Communities across the country will celebrate Halloween Thursday. With Halloween, millions of children will likely walk the streets with friends and family, going door-to-door collecting candy for trick-or-treating. This yearly tradition has been going on for decades in the United States.
During Halloween, many communities put increased restrictions on people that they deem as sexual offenders. They tell these people that they cannot answer their door or hand out candy to children. A recent article on The Huffington Post points out how these restrictions have grown out of unfounded fear and how the label of sexual offender extends a person's sentence for years after they are convicted.
Many sociologists say that these fears around Halloween, of children being taken or mistreated, or candy being poisoned, have no evidence of actual occurrence. There is not increase in the number of missing children on Halloween or abuse reported. There are virtually no reports of children ever being harmed through candy or apples by strangers.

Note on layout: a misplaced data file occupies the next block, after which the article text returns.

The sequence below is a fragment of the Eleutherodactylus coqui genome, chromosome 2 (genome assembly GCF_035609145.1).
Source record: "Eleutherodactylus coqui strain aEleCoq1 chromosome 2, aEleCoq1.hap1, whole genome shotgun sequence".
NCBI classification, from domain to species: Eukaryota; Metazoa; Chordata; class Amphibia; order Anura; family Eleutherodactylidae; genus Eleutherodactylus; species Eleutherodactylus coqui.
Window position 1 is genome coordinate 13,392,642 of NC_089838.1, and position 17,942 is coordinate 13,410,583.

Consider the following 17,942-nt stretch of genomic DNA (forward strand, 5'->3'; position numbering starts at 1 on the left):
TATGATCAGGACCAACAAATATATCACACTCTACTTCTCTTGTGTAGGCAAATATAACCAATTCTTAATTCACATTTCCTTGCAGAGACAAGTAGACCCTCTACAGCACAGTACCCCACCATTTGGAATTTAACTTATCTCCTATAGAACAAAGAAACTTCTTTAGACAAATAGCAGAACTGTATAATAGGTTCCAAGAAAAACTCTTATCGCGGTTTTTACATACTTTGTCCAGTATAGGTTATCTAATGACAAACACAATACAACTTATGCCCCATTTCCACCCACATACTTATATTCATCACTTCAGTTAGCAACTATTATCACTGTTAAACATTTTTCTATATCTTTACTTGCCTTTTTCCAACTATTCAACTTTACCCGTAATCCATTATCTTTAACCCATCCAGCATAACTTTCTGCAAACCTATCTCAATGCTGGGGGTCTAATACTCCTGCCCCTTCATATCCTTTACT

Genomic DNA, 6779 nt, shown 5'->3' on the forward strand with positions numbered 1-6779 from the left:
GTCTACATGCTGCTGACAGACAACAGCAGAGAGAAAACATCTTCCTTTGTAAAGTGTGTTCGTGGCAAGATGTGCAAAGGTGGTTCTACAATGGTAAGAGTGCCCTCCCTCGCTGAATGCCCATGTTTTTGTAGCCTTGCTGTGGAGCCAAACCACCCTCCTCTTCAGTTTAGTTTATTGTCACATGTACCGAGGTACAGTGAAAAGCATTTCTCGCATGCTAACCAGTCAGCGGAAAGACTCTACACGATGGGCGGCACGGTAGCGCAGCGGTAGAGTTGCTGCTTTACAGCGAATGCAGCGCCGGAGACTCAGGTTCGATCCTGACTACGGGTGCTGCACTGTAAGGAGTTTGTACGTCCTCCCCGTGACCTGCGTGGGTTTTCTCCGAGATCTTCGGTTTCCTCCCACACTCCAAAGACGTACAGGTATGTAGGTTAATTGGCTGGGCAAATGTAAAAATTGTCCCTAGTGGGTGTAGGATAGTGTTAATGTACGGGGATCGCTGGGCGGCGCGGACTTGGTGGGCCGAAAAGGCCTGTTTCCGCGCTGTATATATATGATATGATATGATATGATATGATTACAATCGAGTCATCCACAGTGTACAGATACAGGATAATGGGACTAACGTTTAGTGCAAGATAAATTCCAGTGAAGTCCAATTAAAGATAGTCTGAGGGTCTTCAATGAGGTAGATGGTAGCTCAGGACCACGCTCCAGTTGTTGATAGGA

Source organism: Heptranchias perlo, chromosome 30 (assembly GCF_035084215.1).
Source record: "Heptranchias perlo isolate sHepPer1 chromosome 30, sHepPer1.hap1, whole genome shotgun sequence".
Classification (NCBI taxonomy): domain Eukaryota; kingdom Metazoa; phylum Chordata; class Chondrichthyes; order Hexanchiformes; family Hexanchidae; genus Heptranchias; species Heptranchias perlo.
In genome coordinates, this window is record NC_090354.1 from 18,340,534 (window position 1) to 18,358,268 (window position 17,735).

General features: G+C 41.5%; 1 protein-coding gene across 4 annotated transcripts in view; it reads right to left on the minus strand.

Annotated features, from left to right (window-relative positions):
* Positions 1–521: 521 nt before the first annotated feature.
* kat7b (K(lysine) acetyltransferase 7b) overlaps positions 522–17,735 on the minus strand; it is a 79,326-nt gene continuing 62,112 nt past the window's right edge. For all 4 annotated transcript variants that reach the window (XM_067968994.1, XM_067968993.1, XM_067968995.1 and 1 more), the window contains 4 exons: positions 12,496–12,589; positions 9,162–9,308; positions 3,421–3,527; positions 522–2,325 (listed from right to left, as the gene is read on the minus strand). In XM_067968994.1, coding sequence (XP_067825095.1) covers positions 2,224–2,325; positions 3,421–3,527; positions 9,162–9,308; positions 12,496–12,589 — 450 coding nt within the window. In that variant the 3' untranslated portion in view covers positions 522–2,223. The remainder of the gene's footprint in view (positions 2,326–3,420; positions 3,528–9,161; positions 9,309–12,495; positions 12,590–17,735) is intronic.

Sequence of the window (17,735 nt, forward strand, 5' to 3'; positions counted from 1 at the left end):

This culture of fear only helps to exclude people who have possibly made mistakes and hope to reintegrate into their community. Even government agencies such as the Center for Disease Control and Prevention have spoken about Halloween safety, telling parents to only let children eat pre-packaged candy.
Sexual offender labels can also sometimes include scenarios such as public urination and streaking, which likely do not pose harm to children on Halloween. Those convicted of New Jersey sex crimes should understand their rights, and the laws in their community. If they feel their rights have been violated, they might be wise to speak with a criminal defense attorney.
Source: The Huffington Post, "Manufacturing Fear: Halloween Laws for Sex Offenders," Emily Horowitz, Oct. 21, 2013